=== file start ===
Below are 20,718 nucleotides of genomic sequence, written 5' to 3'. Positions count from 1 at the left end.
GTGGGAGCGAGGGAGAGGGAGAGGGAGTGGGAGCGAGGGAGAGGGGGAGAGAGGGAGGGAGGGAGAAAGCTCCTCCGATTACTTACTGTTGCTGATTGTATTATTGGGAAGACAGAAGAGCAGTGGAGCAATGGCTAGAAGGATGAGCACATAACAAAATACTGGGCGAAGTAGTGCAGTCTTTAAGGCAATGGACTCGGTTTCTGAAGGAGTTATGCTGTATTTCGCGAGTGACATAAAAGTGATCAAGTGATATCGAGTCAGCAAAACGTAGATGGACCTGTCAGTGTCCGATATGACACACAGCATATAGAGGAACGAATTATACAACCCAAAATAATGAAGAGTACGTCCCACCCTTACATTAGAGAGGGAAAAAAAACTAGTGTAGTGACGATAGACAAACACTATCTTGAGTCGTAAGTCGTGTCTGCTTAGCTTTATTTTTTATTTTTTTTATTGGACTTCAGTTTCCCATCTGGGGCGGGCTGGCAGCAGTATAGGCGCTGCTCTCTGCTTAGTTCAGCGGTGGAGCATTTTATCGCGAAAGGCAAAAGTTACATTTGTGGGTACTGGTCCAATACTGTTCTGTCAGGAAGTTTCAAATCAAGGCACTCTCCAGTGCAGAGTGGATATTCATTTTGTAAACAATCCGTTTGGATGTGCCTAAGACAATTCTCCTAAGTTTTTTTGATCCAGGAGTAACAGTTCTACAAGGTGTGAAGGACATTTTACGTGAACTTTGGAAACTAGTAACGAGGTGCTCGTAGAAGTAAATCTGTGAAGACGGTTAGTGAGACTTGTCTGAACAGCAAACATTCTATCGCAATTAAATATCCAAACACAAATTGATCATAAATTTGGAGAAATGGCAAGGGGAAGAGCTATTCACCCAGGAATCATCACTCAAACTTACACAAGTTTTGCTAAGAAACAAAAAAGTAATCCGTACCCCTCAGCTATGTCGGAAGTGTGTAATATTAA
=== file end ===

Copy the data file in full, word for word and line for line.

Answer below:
Below are 20,718 nucleotides of genomic sequence, written 5' to 3'. Positions count from 1 at the left end.
GTGGGAGCGAGGGAGAGGGAGAGGGAGTGGGAGCGAGGGAGAGGGGGAGAGAGGGAGGGAGGGAGAAAGCTCCTCCGATTACTTACTGTTGCTGATTGTATTATTGGGAAGACAGAAGAGCAGTGGAGCAATGGCTAGAAGGATGAGCACATAACAAAATACTGGGCGAAGTAGTGCAGTCTTTAAGGCAATGGACTCGGTTTCTGAAGGAGTTATGCTGTATTTCGCGAGTGACATAAAAGTGATCAAGTGATATCGAGTCAGCAAAACGTAGATGGACCTGTCAGTGTCCGATATGACACACAGCATATAGAGGAACGAATTATACAACCCAAAATAATGAAGAGTACGTCCCACCCTTACATTAGAGAGGGAAAAAAAACTAGTGTAGTGACGATAGACAAACACTATCTTGAGTCGTAAGTCGTGTCTGCTTAGCTTTATTTTTTATTTTTTTTATTGGACTTCAGTTTCCCATCTGGGGCGGGCTGGCAGCAGTATAGGCGCTGCTCTCTGCTTAGTTCAGCGGTGGAGCATTTTATCGCGAAAGGCAAAAGTTACATTTGTGGGTACTGGTCCAATACTGTTCTGTCAGGAAGTTTCAAATCAAGGCACTCTCCAGTGCAGAGTGGATATTCATTTTGTAAACAATCCGTTTGGATGTGCCTAAGACAATTCTCCTAAGTTTTTTTGATCCAGGAGTAACAGTTCTACAAGGTGTGAAGGACATTTTACGTGAACTTTGGAAACTAGTAACGAGGTGCTCGTAGAAGTAAATCTGTGAAGACGGTTAGTGAGACTTGTCTGAACAGCAAACATTCTATCGCAATTAAATATCCAAACACAAATTGATCATAAATTTGGAGAAATGGCAAGGGGAAGAGCTATTCACCCAGGAATCATCACTCAAACTTACACAAGTTTTGCTAAGAAACAAAAAAGTAATCCGTACCCCTCAGCTATGTCGGAAGTGTGTAATATTAA